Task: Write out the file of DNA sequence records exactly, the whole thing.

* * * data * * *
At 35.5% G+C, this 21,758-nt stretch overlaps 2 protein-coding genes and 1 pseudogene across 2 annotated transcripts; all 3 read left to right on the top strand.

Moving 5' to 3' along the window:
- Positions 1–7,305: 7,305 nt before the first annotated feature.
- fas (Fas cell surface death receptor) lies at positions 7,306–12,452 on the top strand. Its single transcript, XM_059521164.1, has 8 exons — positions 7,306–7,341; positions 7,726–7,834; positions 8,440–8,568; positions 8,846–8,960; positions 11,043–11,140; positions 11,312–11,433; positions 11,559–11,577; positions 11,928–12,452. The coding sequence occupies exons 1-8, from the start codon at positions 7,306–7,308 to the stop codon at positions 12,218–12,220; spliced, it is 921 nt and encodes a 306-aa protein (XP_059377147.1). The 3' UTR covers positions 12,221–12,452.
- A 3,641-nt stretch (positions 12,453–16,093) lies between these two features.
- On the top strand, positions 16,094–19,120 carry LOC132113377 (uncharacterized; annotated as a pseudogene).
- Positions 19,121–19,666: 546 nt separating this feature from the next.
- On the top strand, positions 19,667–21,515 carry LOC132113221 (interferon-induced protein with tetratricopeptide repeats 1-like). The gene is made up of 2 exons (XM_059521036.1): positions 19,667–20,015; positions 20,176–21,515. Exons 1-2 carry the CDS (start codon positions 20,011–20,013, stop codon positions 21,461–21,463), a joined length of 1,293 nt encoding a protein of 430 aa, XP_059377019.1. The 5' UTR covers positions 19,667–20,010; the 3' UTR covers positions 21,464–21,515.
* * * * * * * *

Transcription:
At 35.5% G+C, this 21,758-nt stretch overlaps 2 protein-coding genes and 1 pseudogene across 2 annotated transcripts; all 3 read left to right on the top strand.

Moving 5' to 3' along the window:
- Positions 1–7,305: 7,305 nt before the first annotated feature.
- fas (Fas cell surface death receptor) lies at positions 7,306–12,452 on the top strand. Its single transcript, XM_059521164.1, has 8 exons — positions 7,306–7,341; positions 7,726–7,834; positions 8,440–8,568; positions 8,846–8,960; positions 11,043–11,140; positions 11,312–11,433; positions 11,559–11,577; positions 11,928–12,452. The coding sequence occupies exons 1-8, from the start codon at positions 7,306–7,308 to the stop codon at positions 12,218–12,220; spliced, it is 921 nt and encodes a 306-aa protein (XP_059377147.1). The 3' UTR covers positions 12,221–12,452.
- A 3,641-nt stretch (positions 12,453–16,093) lies between these two features.
- On the top strand, positions 16,094–19,120 carry LOC132113377 (uncharacterized; annotated as a pseudogene).
- Positions 19,121–19,666: 546 nt separating this feature from the next.
- On the top strand, positions 19,667–21,515 carry LOC132113221 (interferon-induced protein with tetratricopeptide repeats 1-like). The gene is made up of 2 exons (XM_059521036.1): positions 19,667–20,015; positions 20,176–21,515. Exons 1-2 carry the CDS (start codon positions 20,011–20,013, stop codon positions 21,461–21,463), a joined length of 1,293 nt encoding a protein of 430 aa, XP_059377019.1. The 5' UTR covers positions 19,667–20,010; the 3' UTR covers positions 21,464–21,515.